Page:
One day the angel blocks the doctor from stepping into the water. “Draw back, physician,” he commands, “this moment is not for you.”

The man responds, “I pray thee, listen to my prayer.”

“Healing is not for you,” the angel insists.

The physician argues. “Surely, O Prince, you are not deceived by my apparent wholeness.” He points out the terrible burden of his depression.

The angel assures him he knows of his affliction, then says to him, “Without your wound where would your power be? It is your very remorse that makes your low voice tremble into the hearts of men. The very angels themselves cannot persuade the wretched and blundering children on earth as can one human being broken on the wheels of living. In love’s service only the wounded soldiers can serve. Draw back.”

Later, the person who enters the pool first is healed and rejoices. He then turns to the physician and begs him to come to his home: “My son is lost in dark thoughts. I—I do not understand him, and only you have ever lifted his mood.… My daughter, since her child has died, sits in the shadow. She will not listen to us but she will listen to you.”

Paul wrote, “Blessed be the God and Father of our Lord Jesus Christ, the Father of mercies and God of all comfort, who comforts us in all our affliction, so that we may be able to comfort those who are in any affliction, with the comfort with which we ourselves are comforted by God”(2 Corinthians 1:3–4, ESV).

Though a young woman exhibited joy in Christ despite her suffering, one particularly difficult day she asked her pastor why God hadn’t let her die. He had no answer until a few days later when he met an unfamiliar couple at church. They told him about their visit with this woman in the hospital earlier that week, saying she had touched them on the deepest level. The young man said, “We went home and decided that we want to become Christians.”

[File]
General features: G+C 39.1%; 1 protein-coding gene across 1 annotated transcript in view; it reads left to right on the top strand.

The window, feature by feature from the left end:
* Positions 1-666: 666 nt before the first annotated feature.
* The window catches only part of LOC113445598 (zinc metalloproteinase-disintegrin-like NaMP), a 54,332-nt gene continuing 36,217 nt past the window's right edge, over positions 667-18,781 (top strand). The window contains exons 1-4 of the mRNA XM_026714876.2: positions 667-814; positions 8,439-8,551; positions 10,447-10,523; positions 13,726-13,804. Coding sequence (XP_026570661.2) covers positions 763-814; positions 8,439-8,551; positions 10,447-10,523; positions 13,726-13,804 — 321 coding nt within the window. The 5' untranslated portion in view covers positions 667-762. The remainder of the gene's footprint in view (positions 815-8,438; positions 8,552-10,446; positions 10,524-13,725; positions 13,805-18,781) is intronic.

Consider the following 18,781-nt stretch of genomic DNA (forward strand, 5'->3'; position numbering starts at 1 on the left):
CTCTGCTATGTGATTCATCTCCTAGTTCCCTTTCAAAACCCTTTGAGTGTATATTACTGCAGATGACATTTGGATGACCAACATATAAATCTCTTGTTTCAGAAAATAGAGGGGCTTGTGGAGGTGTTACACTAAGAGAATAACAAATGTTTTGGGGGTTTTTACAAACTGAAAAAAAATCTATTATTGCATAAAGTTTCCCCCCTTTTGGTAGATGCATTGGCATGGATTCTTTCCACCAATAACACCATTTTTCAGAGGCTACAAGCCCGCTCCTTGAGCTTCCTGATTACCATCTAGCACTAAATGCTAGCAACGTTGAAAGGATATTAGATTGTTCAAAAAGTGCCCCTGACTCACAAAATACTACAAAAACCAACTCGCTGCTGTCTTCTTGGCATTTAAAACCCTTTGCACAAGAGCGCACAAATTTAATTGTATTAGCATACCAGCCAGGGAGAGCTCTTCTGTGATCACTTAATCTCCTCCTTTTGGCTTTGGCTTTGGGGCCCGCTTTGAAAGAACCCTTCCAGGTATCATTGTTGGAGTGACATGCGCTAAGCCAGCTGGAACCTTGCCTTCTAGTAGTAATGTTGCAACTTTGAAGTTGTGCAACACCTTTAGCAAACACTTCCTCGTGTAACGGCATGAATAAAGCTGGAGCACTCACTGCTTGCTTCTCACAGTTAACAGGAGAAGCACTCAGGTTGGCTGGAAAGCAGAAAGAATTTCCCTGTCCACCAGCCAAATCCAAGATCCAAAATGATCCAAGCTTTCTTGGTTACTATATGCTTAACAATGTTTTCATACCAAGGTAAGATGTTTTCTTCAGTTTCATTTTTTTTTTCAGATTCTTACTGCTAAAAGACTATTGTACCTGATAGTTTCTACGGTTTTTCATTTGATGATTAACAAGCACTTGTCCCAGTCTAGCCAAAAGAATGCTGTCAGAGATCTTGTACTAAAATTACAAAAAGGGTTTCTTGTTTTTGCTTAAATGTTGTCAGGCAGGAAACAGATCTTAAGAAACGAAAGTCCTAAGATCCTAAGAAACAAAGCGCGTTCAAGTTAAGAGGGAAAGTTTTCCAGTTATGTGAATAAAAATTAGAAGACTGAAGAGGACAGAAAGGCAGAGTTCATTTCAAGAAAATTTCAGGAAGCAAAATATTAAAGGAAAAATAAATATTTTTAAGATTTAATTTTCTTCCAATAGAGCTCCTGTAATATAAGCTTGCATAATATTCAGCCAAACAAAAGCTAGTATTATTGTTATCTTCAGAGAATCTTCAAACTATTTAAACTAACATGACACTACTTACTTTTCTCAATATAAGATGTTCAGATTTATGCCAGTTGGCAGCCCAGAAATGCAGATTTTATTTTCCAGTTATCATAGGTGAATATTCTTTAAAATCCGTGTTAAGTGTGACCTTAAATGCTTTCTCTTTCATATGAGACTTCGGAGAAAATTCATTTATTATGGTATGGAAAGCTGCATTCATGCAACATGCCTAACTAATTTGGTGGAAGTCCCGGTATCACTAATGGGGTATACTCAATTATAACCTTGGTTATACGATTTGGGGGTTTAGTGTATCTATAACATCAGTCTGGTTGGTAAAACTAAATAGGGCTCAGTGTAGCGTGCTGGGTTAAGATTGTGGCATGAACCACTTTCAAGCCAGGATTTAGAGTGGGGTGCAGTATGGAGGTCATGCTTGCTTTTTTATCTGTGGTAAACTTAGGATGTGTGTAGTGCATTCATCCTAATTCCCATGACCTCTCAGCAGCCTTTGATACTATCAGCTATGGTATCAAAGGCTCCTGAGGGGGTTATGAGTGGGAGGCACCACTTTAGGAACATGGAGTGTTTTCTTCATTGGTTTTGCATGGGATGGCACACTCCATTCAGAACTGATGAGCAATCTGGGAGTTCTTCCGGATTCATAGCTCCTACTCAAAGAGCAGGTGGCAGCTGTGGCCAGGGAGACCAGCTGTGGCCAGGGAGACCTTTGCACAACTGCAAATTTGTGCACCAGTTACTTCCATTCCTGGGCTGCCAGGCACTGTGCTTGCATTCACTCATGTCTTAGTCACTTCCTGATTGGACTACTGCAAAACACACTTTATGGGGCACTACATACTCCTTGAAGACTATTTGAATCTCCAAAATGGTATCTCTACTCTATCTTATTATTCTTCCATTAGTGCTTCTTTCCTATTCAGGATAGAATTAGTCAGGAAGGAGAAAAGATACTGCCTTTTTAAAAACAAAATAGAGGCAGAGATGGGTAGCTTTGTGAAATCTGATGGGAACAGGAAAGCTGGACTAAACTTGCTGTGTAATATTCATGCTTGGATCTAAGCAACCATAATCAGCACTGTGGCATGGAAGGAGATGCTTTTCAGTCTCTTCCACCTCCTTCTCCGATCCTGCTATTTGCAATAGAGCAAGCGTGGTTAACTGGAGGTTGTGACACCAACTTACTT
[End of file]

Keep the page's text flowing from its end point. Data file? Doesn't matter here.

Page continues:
So there came an answer to this dying woman’s question: God had kept her alive to bring these people to Christ.

You don’t have to see your child die or endure a divorce to offer comfort to someone who’s suffered in those ways. You must have suffered, however. The résumé of every encourager and every counselor contains suffering.

Only the wounded can serve.

Lord, what a picture of Paul, sitting in that dark, damp, stinking prison cell while his soon-to-be assassin Nero lives in unequaled opulence and luxury. Paul’s conscience is clear, his life well-lived, while Nero’s conscience is seared, his life corrupted. The pleasures of Heaven await the servant; the horrors of Hell await the tyrant. Thank you for this reminder not to waste our lives but invest them in what will count for eternity. Lord, while you pour out your comfort to us directly by a ministry of your Holy Spirit, you are also fond of using people to comfort us. Thank you for the pleasure of both giving and receiving comfort in your family. Make me a servant, Lord. Help me see that my wounds are necessary because you use them to bring healing to others. Help me understand that you, my Servant King, will one day reward my humble service.

Randy Alcorn (@randyalcorn) is the author of over sixty books and the founder and director of Eternal Perspective Ministries